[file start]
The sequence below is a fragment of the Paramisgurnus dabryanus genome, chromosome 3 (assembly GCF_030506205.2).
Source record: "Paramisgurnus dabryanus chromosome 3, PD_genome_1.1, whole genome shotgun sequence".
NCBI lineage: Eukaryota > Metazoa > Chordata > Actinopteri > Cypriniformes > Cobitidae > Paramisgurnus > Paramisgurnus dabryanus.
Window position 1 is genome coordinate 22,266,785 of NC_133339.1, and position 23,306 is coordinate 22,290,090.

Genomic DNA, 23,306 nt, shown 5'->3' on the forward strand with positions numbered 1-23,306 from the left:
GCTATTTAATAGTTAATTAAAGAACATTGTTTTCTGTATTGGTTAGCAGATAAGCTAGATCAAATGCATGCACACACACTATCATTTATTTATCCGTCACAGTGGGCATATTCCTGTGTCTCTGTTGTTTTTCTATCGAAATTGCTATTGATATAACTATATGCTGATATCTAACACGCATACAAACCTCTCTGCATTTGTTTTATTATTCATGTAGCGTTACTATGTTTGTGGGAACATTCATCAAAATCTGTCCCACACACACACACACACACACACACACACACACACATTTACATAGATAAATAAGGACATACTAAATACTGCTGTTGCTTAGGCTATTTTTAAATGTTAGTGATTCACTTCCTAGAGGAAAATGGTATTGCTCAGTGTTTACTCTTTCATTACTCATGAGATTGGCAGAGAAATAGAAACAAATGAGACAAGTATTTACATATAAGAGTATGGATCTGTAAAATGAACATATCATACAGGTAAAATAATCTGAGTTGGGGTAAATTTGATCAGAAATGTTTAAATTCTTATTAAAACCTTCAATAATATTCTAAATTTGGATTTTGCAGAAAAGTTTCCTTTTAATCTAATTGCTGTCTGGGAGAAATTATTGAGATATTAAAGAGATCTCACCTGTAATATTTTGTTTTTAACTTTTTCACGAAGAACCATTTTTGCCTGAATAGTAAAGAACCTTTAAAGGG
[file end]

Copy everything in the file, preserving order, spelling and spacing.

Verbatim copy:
The sequence below is a fragment of the Paramisgurnus dabryanus genome, chromosome 3 (assembly GCF_030506205.2).
Source record: "Paramisgurnus dabryanus chromosome 3, PD_genome_1.1, whole genome shotgun sequence".
NCBI lineage: Eukaryota > Metazoa > Chordata > Actinopteri > Cypriniformes > Cobitidae > Paramisgurnus > Paramisgurnus dabryanus.
Window position 1 is genome coordinate 22,266,785 of NC_133339.1, and position 23,306 is coordinate 22,290,090.

Genomic DNA, 23,306 nt, shown 5'->3' on the forward strand with positions numbered 1-23,306 from the left:
GCTATTTAATAGTTAATTAAAGAACATTGTTTTCTGTATTGGTTAGCAGATAAGCTAGATCAAATGCATGCACACACACTATCATTTATTTATCCGTCACAGTGGGCATATTCCTGTGTCTCTGTTGTTTTTCTATCGAAATTGCTATTGATATAACTATATGCTGATATCTAACACGCATACAAACCTCTCTGCATTTGTTTTATTATTCATGTAGCGTTACTATGTTTGTGGGAACATTCATCAAAATCTGTCCCACACACACACACACACACACACACACACACACACATTTACATAGATAAATAAGGACATACTAAATACTGCTGTTGCTTAGGCTATTTTTAAATGTTAGTGATTCACTTCCTAGAGGAAAATGGTATTGCTCAGTGTTTACTCTTTCATTACTCATGAGATTGGCAGAGAAATAGAAACAAATGAGACAAGTATTTACATATAAGAGTATGGATCTGTAAAATGAACATATCATACAGGTAAAATAATCTGAGTTGGGGTAAATTTGATCAGAAATGTTTAAATTCTTATTAAAACCTTCAATAATATTCTAAATTTGGATTTTGCAGAAAAGTTTCCTTTTAATCTAATTGCTGTCTGGGAGAAATTATTGAGATATTAAAGAGATCTCACCTGTAATATTTTGTTTTTAACTTTTTCACGAAGAACCATTTTTGCCTGAATAGTAAAGAACCTTTAAAGGG